Balanced scores

I met with an advisor in Graduate/Professional admissions today that shared the following rumor with me. Keep in mind the she emphasized it was just something she had heard through the grapevine and not something that she had any factual data to back up.
She has a student who retook the MCAT. Although this student has a competitive overall score of 31, the advisor said that she had heard this person might not even get an interview because they had a 6 on one section. She stated she had heard this in the form of emphasis on balanced overall scores. She did not indicate that the section the low score was in was the reason, just that the scores were unbalanced.

Hi Amy,
Generally a 6 on the MCAT indicates a poor fund of knowledge in that particular area especially if the other areas are good. If a person gets a total of 31 with a 6 in one area, it is unlikely that they are having a problem with the MCAT but are more likely unprepared in that particular section. This would be a HUGE “red flag” for me.
It isn’t so much that I am looking for balance as 6s in all three areas would not cut it either. Consider the applicant who has 13/13/8. This would add up to a total of 35 but 8 in one section would not be much of a problem. I could still make a case for this person. Anything below 7 in a section indicates to me, that the person was not properly prepared for MCAT. This could either be lack of knowledge base or inability to apply their knowledge base. In either case, this would send a “red flag” to an admissions committee.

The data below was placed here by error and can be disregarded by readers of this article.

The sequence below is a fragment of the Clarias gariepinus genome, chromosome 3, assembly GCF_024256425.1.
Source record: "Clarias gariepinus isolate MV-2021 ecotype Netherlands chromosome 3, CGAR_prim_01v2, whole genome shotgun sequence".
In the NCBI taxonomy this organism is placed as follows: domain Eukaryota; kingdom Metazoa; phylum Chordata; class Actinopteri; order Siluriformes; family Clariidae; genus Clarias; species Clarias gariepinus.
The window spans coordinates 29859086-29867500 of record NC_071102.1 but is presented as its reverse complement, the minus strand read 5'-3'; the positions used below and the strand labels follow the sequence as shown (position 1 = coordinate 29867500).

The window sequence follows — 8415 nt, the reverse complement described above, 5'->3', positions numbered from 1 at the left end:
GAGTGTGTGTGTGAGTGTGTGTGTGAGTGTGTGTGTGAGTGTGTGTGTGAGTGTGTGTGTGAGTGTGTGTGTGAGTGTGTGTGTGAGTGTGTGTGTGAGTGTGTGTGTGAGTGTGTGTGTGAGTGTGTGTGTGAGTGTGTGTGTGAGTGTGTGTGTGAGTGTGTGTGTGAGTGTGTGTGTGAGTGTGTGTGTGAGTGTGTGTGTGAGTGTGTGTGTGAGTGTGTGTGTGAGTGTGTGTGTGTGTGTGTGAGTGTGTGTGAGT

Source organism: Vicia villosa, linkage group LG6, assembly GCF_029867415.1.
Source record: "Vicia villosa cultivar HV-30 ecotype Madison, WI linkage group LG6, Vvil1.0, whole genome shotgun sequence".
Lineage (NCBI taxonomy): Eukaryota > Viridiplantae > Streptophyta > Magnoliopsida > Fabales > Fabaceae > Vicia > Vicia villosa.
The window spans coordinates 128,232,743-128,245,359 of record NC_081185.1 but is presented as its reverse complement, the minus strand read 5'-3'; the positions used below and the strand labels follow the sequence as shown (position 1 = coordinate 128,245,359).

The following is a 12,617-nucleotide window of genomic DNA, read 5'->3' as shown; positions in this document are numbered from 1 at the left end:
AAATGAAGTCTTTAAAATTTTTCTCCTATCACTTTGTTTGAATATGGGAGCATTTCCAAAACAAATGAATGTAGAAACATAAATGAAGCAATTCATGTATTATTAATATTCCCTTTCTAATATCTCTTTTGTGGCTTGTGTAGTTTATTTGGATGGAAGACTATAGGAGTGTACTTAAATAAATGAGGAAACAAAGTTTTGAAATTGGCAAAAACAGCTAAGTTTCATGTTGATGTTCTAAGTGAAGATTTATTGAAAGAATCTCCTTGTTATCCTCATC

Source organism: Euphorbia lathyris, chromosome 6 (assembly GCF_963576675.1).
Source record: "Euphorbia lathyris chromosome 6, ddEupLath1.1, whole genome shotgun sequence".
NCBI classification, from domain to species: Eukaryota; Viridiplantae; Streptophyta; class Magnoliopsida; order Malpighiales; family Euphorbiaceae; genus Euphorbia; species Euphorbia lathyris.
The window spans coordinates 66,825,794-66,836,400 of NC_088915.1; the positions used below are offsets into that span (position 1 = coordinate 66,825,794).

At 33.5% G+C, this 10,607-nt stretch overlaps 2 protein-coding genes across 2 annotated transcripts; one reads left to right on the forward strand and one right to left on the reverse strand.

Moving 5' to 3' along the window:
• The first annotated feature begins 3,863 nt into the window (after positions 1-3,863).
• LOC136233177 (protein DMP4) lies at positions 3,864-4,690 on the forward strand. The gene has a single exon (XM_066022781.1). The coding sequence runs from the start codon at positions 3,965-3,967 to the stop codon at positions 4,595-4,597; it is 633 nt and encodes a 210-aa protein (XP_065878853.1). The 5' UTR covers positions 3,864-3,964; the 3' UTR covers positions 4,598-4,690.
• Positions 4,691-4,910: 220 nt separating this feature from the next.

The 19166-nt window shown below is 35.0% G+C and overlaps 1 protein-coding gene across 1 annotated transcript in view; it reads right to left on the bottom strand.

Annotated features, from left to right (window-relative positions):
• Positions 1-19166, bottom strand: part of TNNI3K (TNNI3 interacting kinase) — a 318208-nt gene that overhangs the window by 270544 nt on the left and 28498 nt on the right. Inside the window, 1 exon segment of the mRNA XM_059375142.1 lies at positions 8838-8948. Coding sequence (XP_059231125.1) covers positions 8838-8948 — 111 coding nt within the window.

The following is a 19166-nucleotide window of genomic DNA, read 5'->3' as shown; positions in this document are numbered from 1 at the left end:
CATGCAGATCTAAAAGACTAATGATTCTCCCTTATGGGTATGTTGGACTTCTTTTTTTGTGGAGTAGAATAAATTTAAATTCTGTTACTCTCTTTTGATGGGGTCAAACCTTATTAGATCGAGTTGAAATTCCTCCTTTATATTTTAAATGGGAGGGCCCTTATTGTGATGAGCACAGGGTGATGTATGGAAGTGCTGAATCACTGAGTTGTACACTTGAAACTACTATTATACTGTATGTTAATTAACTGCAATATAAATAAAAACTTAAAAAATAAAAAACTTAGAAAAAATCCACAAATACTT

Speaking as an applicant who had interviews at both DO and MD schools and who has been accepted at both schools and who had a 6 in the PS section on my MCAT I can tell you that it didn’t affect me. I hated physics and never understood it. I didn’t care how a ship could float on wated due to buouncy or how fast a train was traveling in relation to a person on the train passing a stationary person on a platform
Any way the 6 was the lowest score I had. It came up in one interview but not any of the other interviews.
Yes, admissions committees like to see consistency across all three scores but that doesn’t mean an applicant won’t get an interview and even an acceptance if the scores are askew.